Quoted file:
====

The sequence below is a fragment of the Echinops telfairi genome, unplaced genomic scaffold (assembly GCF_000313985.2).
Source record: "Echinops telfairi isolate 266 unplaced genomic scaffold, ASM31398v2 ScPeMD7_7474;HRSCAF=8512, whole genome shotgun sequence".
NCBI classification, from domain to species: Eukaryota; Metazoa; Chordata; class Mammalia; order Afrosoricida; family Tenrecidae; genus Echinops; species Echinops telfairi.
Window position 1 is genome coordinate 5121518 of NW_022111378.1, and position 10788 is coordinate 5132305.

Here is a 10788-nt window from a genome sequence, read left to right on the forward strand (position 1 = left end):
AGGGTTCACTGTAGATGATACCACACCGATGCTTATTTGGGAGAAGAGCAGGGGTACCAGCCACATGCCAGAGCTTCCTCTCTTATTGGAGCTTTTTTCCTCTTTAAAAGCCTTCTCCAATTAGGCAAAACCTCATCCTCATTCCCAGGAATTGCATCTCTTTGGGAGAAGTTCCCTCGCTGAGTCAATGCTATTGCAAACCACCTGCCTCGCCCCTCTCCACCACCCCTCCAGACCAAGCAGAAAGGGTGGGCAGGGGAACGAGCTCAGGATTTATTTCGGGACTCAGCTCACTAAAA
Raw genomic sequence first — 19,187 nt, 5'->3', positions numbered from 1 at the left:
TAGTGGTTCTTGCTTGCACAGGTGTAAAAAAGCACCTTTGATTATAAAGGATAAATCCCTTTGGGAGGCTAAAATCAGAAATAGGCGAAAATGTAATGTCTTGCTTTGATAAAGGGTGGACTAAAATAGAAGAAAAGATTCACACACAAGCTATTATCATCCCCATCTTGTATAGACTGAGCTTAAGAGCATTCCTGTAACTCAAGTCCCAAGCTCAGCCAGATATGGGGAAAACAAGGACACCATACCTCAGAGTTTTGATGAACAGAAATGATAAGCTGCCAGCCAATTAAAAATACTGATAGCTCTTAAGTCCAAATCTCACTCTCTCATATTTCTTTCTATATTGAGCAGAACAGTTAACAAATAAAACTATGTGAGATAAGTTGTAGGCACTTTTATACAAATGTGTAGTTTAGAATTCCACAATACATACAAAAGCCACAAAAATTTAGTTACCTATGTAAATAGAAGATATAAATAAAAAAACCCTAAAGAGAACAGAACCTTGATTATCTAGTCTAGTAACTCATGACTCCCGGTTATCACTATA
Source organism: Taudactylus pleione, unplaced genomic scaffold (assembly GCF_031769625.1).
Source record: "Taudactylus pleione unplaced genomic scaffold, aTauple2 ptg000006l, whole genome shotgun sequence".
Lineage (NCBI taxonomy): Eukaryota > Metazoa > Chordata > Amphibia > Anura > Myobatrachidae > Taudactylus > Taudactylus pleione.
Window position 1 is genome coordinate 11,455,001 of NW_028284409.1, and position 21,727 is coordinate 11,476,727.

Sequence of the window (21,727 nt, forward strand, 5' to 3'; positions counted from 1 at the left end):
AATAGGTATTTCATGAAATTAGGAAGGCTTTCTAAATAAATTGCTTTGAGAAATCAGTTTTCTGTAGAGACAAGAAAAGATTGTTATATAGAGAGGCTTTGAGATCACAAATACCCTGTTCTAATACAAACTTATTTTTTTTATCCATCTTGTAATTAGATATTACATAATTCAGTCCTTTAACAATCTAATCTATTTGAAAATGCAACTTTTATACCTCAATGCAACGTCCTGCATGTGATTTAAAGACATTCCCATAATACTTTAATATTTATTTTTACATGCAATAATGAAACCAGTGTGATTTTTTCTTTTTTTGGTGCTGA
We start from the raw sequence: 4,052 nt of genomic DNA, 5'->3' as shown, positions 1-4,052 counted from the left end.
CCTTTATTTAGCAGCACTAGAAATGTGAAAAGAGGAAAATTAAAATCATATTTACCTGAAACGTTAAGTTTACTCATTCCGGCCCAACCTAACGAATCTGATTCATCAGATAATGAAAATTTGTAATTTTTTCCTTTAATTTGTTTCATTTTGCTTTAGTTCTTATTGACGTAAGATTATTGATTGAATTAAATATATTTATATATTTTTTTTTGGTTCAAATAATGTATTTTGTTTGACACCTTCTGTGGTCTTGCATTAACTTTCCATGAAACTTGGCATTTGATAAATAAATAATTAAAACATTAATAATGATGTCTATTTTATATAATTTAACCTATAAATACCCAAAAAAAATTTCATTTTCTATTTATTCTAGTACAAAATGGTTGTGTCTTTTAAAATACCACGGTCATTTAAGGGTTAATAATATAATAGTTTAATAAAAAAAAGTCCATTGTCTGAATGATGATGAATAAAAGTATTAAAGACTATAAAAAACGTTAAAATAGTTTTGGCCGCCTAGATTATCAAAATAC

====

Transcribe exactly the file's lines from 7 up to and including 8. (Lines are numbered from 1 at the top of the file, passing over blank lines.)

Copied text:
Raw genomic sequence first — 19,187 nt, 5'->3', positions numbered from 1 at the left:
TAGTGGTTCTTGCTTGCACAGGTGTAAAAAAGCACCTTTGATTATAAAGGATAAATCCCTTTGGGAGGCTAAAATCAGAAATAGGCGAAAATGTAATGTCTTGCTTTGATAAAGGGTGGACTAAAATAGAAGAAAAGATTCACACACAAGCTATTATCATCCCCATCTTGTATAGACTGAGCTTAAGAGCATTCCTGTAACTCAAGTCCCAAGCTCAGCCAGATATGGGGAAAACAAGGACACCATACCTCAGAGTTTTGATGAACAGAAATGATAAGCTGCCAGCCAATTAAAAATACTGATAGCTCTTAAGTCCAAATCTCACTCTCTCATATTTCTTTCTATATTGAGCAGAACAGTTAACAAATAAAACTATGTGAGATAAGTTGTAGGCACTTTTATACAAATGTGTAGTTTAGAATTCCACAATACATACAAAAGCCACAAAAATTTAGTTACCTATGTAAATAGAAGATATAAATAAAAAAACCCTAAAGAGAACAGAACCTTGATTATCTAGTCTAGTAACTCATGACTCCCGGTTATCACTATA